According to Paul de Blot, former professor of Business Spirituality at Nyenrode, business spirituality basically revolves around three pillars: expertise, Cooperation and deepening (self-awareness). To achieve a goal together with inspiration, people must be able to give meaning to their work and use their expertise. Business spirituality therefore requires a deep reflection on an organization’s core values ​​and those of the individual. Making room for business spirituality means putting these essential questions back in the spotlight.

De Blot says: ‘In business spirituality the law of simplicity applies. It’s not about big things, but about small things. Do your job well. Treat your employees and customers well. Take care of yourself. Three very common lessons. It’s not about doing special things, but about doing the things you already do in a different way. With more attention and more love, so that what is done makes more sense and contributes to the world and yourself. So with business spirituality you make a quality improvement. Every organization looks for its own way in this because corporate spirituality is tailor-made spirituality. The company’s goals.’

Why an inspired organization?

Employees are looking for an organization that offers more than just a place to work and a salary. The organization must connect to something fundamental that resonates with the person concerned. It attracts people and connects people. It is certainly an organization’s decisive competence in a very tight labor market. Small example: Dille & Kamille deliberately closed their doors on Black Friday because they did not want to contribute to the crazy shopping spree that day. It is a statement in favor of sustainability that employees (but also customers who consider sustainability important) can appreciate. Customers are also looking less and less for just one product or service. They search a story that fits them and feels good. To deliver the sense of purpose that customers seek, employees must know, have embraced and be able to tell an organization’s ‘story’. Only then do they show their commitment and inspiration, which can inspire customers to form a relationship with the organization or brand.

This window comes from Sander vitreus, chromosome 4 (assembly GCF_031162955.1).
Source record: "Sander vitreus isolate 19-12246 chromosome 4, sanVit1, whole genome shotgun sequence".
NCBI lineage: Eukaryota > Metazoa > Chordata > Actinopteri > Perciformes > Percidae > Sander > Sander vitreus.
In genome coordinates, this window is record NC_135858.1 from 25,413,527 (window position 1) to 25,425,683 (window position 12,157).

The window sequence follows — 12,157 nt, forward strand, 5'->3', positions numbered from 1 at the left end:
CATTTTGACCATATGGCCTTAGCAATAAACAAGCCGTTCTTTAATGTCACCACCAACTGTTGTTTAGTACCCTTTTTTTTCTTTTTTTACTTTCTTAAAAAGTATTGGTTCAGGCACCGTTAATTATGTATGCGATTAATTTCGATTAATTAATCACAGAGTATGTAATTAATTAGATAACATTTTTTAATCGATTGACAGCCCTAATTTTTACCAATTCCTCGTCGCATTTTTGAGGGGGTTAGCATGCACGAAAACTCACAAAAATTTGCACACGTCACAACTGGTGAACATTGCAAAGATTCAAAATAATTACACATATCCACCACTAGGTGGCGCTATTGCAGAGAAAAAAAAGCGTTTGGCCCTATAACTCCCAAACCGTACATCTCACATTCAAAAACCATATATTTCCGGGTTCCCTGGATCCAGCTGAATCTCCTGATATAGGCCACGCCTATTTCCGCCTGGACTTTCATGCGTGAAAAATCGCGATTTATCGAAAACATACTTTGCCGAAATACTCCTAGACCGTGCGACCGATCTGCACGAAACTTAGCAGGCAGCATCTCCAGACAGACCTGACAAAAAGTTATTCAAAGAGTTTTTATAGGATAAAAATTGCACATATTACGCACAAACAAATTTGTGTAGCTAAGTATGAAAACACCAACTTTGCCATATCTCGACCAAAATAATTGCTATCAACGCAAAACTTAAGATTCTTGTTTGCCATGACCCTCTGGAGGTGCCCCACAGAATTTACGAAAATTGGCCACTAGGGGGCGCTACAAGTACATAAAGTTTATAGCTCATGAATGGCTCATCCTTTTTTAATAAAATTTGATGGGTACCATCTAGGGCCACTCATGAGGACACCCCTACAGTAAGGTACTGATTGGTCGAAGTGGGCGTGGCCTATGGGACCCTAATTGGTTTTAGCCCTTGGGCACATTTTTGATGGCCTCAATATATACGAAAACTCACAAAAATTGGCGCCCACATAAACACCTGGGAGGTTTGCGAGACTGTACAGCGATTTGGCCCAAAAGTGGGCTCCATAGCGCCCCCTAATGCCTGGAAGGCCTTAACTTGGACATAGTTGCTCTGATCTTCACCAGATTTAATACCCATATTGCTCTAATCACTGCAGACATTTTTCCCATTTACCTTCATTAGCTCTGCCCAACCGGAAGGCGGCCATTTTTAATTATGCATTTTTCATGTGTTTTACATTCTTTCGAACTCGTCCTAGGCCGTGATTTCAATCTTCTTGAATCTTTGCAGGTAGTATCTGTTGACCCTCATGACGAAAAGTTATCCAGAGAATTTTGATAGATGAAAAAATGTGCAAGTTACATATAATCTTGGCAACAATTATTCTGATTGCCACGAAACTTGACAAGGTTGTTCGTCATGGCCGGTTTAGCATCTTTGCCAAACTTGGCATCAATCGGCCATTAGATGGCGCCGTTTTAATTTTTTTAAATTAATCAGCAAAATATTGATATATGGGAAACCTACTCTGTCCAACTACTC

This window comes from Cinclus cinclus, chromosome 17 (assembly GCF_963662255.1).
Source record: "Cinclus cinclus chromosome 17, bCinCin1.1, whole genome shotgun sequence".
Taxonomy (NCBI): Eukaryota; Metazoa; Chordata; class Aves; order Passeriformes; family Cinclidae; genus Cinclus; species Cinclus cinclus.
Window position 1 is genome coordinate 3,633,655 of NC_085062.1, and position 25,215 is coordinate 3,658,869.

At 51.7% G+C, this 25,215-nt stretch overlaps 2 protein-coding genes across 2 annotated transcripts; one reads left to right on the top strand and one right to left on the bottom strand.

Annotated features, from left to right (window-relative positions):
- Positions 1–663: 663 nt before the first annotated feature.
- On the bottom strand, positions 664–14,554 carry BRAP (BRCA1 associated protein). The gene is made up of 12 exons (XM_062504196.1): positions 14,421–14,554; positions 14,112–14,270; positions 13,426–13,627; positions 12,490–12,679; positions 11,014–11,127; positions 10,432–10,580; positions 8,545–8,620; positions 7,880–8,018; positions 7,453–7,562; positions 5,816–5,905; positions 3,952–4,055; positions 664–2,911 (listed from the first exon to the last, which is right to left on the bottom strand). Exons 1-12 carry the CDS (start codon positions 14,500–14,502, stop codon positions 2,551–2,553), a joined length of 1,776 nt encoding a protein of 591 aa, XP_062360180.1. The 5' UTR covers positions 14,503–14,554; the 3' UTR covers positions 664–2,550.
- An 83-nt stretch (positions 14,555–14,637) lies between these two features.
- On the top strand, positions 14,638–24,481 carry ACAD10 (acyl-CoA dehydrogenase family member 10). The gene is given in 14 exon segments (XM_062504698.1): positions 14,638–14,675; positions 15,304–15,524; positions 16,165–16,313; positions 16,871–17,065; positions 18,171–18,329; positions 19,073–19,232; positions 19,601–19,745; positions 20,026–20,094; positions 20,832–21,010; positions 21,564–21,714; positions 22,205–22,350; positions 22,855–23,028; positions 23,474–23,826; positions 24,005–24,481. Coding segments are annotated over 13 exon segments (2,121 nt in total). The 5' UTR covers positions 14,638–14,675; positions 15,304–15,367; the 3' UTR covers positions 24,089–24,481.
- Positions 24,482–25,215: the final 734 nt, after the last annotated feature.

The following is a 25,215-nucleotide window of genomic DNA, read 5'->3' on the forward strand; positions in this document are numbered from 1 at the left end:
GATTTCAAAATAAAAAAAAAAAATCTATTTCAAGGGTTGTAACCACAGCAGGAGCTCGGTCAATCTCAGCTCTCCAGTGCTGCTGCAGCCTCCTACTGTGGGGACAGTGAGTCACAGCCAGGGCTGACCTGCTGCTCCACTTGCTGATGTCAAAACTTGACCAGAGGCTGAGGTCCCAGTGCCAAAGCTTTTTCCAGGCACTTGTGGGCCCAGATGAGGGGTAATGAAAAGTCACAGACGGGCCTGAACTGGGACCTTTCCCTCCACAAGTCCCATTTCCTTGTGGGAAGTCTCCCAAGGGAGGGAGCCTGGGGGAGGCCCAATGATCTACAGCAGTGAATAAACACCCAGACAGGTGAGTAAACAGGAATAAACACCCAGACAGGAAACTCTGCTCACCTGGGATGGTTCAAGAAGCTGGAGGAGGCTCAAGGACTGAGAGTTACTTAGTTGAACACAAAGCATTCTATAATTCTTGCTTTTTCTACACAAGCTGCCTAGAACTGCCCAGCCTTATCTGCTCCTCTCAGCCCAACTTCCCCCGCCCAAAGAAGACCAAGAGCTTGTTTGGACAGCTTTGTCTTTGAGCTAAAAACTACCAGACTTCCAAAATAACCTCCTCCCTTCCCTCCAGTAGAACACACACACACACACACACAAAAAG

Concrete tips for an inspired organizational culture

  • A positive, authentic organizational culture can enable people and organizations to flourish. Then the soul of the organization speaks and this is reflected in committed and enthusiastic employees. You feel it immediately in the working environment, the collaboration and therefore in the performance. Human potential forms the basis for the organization and for sustainable success. You can strengthen and stimulate an inspired working environment with the following tips: